# Video: Finding the Charge Flowing through a Point in a Circuit

The diagram shows a circuit consisting of a battery and a resistor. The current through the circuit is 2.0 A. Over a period of 45 seconds, how much charge flows past point P in the circuit?

02:09

### Video Transcript

The diagram shows a circuit consisting of a battery and a resistor. The current through the circuit is 2.0 amps. Over a period of 45 seconds, how much charge flows past point P in the circuit?

Taking a look at our circuit, we see the battery, point P, and then also our resistor. Notice that this symbol, the resistor being represented by a box, is just one way to show it. Another way is by using these jagged lines like this. But in either case, what the resistor does is the same. It resists the flow of current. We’re told that the current 𝐼, moving through the circuit, is 2.0 amperes and that this current runs for a time of 45 seconds. Over that time, we want to figure out just how much electric charge flows past the point P in the circuit.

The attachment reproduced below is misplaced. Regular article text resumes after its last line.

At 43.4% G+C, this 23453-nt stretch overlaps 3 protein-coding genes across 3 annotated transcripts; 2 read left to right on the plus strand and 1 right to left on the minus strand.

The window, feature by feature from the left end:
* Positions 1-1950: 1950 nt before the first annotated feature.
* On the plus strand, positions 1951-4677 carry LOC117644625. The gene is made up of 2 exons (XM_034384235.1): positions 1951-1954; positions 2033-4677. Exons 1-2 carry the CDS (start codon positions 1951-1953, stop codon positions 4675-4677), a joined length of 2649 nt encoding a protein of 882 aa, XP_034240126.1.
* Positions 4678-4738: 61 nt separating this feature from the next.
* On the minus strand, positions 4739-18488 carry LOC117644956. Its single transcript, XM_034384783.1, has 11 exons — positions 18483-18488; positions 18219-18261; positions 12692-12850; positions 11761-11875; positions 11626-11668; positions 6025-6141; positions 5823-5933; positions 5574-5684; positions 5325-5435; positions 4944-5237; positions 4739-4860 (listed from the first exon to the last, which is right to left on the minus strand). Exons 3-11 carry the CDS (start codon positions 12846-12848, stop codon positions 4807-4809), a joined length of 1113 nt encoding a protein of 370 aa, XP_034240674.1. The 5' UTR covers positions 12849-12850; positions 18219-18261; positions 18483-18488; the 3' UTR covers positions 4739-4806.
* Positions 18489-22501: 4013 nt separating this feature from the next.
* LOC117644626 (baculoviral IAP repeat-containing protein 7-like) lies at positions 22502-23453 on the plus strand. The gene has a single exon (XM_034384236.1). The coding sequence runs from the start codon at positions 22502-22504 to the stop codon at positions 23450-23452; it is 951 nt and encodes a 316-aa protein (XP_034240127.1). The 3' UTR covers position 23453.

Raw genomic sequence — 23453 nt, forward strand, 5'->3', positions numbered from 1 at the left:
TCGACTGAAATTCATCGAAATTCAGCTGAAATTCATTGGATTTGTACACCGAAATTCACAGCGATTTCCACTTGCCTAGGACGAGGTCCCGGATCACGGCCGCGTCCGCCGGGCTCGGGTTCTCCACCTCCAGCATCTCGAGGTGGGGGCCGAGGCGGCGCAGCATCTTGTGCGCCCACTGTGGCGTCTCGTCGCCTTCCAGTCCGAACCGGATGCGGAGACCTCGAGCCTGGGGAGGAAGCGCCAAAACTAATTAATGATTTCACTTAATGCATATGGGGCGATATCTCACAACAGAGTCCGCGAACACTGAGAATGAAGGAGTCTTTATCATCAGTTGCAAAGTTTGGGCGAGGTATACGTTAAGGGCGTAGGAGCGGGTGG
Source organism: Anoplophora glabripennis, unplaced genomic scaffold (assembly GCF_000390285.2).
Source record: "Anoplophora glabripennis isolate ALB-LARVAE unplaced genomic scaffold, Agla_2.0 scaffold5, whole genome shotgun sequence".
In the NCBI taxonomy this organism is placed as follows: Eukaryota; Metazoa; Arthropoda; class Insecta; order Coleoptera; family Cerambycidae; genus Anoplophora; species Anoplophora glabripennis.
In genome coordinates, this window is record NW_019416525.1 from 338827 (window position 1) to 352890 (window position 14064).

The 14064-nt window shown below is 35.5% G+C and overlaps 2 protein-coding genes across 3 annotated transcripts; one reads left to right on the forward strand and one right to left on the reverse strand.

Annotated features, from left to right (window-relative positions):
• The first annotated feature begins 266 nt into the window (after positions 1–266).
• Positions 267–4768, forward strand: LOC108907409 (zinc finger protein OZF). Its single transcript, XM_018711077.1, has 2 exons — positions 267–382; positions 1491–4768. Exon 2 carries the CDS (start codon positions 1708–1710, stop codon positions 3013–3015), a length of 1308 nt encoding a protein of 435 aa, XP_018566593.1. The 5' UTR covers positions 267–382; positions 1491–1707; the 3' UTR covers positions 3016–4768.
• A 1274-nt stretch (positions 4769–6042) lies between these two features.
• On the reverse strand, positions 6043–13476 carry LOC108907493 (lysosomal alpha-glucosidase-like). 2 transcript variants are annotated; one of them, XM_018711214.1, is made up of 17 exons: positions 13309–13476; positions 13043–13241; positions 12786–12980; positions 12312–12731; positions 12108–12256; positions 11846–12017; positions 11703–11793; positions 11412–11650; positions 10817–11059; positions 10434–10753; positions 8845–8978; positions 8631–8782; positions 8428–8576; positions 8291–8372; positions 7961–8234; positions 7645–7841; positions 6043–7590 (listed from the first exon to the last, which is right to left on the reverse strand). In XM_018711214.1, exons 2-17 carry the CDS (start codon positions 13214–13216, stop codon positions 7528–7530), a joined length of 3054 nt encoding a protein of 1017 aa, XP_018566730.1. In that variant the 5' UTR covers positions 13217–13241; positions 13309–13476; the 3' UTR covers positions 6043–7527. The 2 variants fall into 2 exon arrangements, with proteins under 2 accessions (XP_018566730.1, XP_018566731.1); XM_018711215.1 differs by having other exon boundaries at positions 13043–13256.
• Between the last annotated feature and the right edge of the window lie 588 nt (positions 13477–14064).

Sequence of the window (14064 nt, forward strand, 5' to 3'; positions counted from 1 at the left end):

As a side note, notice that the location of point P in this circuit isn’t important. That’s because the current is the same everywhere all throughout the circuit. So regardless of what point we picked, the charge that flows past that point, whatever it is, would be the same over this time interval. To figure out just how much charge does flow past a point in the circuit, let’s recall a relationship between charge, time, and current.

The current, represented with the letter capital 𝐼, in a circuit is equal to the amount of charge that passes a given point in the circuit divided by the time it took for the charge to pass. In our case though, we don’t want to solve for current. But we do want to solve for the charge 𝑄.

To get that, let’s rearrange this equation. We’ll do this algebraically by multiplying both sides of the equation by the time interval 𝑡. Having done that, the 𝑡 on the right-hand side of the equation cancels out since it appears above the top and the bottom of this fraction. We have then an expression for the charge 𝑄. It’s equal to 𝐼 times 𝑡.

Now, 𝐼 and 𝑡, current and time, are both given to us in the problem statement. 𝐼 is equal to 2.0 amperes. And 𝑡 is equal to 45 seconds. Multiplying these two numbers together, we get a result of 90. And the unit is coulombs. And recall that coulombs is the unit of electric charge. That then is our answer.

Over 45 seconds with a current of 2.0 amps running through the circuit, 90 coulombs of charge flows past point P.